Self-Assessment Tax Deadline: What you need to submit as a Consultant

If you have recently transitioned to a consultancy role then you will be responsible for submitting your taxes by the deadline of midnight tonight. As someone who has transitioned from full-time employment, self-assessment tax may not have been something you’ve encountered before. However, it is important that you are aware of what to submit so that you don’t make any mistakes.

31-01-2019

Consultant

If you have recently transitioned to a consultancy role then you will be responsible for submitting your taxes by the deadline of midnight tonight. As someone who has transitioned from full-time employment, self-assessment tax may not have been something you’ve encountered before. However, it is important that you are aware of what to submit so that you don’t make any mistakes.

When it comes to filling in your tax return, you will need all the information you have about your earnings for the tax year as well as the details of any expenses you want deducted from your tax return.

You need to be sure that you have all the relevant paperwork you need in order. Including P60, P45, PAYE, P11D and tax certificates for investments. As a consultant, you will also need your bank statements and sales invoices.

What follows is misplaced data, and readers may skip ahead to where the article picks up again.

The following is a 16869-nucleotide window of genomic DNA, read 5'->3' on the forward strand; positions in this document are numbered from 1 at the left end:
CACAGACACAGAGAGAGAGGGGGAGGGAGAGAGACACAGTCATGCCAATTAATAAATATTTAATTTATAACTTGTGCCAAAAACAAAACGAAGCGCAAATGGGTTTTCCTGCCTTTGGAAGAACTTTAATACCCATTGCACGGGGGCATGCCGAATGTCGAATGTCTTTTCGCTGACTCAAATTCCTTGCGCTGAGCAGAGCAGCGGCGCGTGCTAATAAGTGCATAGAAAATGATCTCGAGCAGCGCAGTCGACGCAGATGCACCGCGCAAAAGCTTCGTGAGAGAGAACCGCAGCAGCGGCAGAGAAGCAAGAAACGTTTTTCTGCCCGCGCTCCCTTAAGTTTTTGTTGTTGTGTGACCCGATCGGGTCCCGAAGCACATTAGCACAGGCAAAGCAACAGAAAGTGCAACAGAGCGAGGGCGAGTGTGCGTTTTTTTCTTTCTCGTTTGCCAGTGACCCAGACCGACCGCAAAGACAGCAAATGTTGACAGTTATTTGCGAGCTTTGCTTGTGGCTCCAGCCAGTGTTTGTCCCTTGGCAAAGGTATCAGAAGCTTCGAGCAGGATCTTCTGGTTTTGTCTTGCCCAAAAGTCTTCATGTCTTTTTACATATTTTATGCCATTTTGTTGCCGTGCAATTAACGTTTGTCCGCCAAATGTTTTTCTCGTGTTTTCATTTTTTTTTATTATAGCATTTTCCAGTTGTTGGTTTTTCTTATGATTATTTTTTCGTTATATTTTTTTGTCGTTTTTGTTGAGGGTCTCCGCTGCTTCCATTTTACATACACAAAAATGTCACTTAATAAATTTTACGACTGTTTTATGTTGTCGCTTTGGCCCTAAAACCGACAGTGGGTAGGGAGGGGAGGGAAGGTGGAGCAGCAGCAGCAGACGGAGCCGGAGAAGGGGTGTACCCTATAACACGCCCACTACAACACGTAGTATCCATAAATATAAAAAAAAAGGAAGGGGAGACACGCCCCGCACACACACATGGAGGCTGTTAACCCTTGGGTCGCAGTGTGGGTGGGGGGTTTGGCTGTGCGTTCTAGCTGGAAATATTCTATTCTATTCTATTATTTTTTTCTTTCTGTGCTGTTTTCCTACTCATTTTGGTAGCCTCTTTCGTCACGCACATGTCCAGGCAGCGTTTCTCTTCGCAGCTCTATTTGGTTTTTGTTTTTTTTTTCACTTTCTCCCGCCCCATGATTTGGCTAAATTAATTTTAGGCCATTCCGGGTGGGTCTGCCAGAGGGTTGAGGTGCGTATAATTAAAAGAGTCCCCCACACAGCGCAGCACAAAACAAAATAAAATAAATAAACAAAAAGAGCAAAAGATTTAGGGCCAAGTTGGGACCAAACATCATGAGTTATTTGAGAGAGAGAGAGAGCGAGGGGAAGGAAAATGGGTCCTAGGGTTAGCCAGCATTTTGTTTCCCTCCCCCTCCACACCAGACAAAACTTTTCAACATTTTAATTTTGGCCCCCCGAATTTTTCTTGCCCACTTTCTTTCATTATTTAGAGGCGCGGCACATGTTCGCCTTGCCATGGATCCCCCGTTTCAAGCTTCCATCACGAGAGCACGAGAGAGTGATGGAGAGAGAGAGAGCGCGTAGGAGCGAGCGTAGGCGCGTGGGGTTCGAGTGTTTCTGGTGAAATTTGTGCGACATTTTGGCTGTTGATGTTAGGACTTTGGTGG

There are several helpful apps available for self-employed consultants if your preference is to keep all your records stored digitally, such as QuickBooks or Sage. These apps can also integrate with the HMRC website which can make filling in your tax return a lot easier.

To be able to file your tax return, you’ll need your UTR (Unique taxpayer reference) number. This will have been assigned to you when you registered as self-employed through the HMRC.

As a self-employed professional, there are a few costs you’ll be able to claim back against your Self-Assessment tax bill, so long as these are reasonable. Below, we’ve listed the main expenses you’ll be able to claim under the HMRC.

  • Office costs – for example stationary or phone bills
  • Travel costs – for example fuel, parking, train or bus fares
  • Clothing expenses – for example, uniforms
  • Staff costs – for example salaries or subcontractor costs
  • Things you can buy to sell on – for example stock or raw materials
  • Financial costs – for example insurance or bank charges
  • Costs of your business premises – for example heating, lighting or business rates
  • Advertising or marketing – for example website costs

If the contract you have chosen requires you to work from home, you can still claim business expenses, but only a small percentage. The HMRC is insistent that consultants find a reasonable method of dividing the costs between personal and business use.

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